Alternative Fuel Vehicles: Environmental and Economic Effects of Infrastructural Requirements 2000-01-1482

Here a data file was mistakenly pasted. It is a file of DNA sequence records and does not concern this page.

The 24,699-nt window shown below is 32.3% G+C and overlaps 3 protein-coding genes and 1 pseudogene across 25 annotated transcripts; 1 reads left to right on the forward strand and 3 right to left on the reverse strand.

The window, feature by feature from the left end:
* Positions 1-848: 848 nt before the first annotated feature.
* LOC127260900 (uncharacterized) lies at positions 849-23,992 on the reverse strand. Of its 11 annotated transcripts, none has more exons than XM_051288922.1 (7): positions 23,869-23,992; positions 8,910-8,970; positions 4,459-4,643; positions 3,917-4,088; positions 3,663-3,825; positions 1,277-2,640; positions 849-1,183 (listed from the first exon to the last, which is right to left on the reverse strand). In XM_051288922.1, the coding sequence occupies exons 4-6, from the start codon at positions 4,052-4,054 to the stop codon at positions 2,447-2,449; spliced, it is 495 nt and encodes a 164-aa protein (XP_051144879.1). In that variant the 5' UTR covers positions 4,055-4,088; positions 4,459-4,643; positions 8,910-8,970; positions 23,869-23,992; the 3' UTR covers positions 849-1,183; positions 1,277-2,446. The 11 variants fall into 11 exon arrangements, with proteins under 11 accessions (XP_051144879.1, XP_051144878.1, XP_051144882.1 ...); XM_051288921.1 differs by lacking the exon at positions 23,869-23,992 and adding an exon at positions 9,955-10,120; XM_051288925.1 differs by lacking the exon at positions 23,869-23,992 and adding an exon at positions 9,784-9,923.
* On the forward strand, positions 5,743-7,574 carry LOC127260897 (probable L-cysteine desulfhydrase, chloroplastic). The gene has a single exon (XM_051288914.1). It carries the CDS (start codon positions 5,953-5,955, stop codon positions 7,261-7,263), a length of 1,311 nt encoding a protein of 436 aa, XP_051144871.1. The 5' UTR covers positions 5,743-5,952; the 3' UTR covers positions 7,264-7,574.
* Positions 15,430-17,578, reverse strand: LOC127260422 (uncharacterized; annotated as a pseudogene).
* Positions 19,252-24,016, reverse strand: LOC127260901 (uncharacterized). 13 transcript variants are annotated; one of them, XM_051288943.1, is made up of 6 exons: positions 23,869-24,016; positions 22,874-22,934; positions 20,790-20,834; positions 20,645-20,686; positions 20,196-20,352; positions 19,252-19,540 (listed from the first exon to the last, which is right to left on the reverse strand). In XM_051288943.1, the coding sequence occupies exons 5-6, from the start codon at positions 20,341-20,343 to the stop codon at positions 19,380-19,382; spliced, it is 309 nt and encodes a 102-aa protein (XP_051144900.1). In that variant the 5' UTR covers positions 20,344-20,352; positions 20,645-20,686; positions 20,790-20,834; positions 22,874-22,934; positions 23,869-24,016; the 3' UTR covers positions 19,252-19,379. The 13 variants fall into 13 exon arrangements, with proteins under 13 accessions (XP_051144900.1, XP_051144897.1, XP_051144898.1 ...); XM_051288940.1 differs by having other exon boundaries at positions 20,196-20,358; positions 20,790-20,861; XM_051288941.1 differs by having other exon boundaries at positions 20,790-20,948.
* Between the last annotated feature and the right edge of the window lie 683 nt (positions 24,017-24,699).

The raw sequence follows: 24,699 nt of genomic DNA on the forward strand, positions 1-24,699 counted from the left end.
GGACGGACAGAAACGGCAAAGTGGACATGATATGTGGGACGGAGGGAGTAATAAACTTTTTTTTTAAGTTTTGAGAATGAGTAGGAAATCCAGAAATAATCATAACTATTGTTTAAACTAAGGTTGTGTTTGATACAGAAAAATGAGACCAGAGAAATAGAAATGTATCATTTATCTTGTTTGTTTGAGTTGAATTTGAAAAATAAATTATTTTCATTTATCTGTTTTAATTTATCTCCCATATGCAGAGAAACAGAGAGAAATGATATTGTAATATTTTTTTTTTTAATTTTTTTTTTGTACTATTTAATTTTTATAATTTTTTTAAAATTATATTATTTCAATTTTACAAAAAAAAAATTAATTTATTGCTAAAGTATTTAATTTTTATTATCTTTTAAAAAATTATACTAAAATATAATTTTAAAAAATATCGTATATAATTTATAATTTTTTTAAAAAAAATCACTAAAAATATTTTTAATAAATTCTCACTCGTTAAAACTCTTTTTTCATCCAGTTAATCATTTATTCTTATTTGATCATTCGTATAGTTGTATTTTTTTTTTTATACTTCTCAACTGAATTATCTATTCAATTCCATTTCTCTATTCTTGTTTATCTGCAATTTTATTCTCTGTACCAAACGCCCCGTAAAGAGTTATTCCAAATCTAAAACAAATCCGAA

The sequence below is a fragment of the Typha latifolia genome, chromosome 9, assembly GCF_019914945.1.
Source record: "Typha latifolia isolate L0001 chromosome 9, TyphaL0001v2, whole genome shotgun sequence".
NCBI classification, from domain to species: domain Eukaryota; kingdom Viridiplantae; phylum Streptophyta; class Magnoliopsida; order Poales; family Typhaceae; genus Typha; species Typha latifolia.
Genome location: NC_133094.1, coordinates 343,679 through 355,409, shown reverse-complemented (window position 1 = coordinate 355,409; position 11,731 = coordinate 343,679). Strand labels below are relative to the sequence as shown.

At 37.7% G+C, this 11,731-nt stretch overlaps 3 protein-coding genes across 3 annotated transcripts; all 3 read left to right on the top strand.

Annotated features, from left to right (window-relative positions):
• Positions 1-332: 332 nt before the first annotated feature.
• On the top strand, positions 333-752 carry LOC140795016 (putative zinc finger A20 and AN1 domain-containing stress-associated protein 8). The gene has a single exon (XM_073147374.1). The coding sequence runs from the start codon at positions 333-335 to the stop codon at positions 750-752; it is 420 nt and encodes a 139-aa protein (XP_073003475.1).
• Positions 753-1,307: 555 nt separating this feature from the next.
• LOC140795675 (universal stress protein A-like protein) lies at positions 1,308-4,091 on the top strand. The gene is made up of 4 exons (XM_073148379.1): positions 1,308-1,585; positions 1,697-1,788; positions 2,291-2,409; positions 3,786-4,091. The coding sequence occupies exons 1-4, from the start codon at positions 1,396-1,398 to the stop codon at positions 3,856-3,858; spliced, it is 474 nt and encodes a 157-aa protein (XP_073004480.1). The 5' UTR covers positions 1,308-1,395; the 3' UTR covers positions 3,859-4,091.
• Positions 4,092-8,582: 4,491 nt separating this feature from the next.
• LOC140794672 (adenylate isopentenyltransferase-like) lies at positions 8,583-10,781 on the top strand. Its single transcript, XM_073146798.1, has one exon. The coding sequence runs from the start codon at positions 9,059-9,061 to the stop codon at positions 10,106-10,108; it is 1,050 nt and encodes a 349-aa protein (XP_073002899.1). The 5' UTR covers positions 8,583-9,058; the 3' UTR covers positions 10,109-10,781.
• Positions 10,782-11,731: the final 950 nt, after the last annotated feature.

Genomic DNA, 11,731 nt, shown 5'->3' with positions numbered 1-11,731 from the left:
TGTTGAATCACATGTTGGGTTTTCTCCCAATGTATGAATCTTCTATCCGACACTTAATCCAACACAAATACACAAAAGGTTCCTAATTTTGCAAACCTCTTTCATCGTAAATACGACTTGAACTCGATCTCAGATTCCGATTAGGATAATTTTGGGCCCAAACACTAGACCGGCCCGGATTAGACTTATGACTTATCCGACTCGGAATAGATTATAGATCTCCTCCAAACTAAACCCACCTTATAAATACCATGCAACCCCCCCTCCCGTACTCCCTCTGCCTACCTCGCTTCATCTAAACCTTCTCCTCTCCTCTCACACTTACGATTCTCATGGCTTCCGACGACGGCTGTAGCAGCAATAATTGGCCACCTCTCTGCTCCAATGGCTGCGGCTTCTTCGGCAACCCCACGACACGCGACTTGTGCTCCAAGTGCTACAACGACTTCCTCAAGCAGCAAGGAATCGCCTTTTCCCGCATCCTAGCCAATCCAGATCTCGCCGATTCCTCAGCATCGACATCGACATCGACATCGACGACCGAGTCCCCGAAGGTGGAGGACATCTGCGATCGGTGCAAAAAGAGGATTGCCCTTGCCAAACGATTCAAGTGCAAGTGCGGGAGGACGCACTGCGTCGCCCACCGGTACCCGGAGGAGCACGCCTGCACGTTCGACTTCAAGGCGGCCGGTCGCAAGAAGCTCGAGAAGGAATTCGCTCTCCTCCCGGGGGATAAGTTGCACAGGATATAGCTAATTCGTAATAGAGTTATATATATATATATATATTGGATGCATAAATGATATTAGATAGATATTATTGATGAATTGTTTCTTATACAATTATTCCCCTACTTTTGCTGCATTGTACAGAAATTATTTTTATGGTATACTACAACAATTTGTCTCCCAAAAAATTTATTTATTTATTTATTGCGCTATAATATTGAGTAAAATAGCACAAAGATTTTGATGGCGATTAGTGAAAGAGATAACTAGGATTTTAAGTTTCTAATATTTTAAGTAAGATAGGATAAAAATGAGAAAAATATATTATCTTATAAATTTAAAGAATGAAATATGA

This paper summarizes some of the environmental and economic requirements of providing the infrastructure for alternative fuel vehicles (AFV) at a large scale in the U.S. Major components of the necessary infrastructure are fuel extraction and processing plants, and fuel storage, transportation, distribution and retail systems. The type of fuel, market penetration rates, economies of scale, timely availability, longevity, and refueling mode are key to the assessment of the necessary infrastructure. Some of the infrastructure is already in place, while substantial investments will still be needed. Alcohol fuels could utilize components of the current infrastructure, with modifications, but natural gas and electric vehicles would require substantial new investments into the infrastructure. Even if a significant number of refueling stations will have to be built, the amount of embodied energy investment is estimated to be relatively small compared to the service life of the facility, the number of vehicles it will service, and the amount of fuel consumed in the U.S.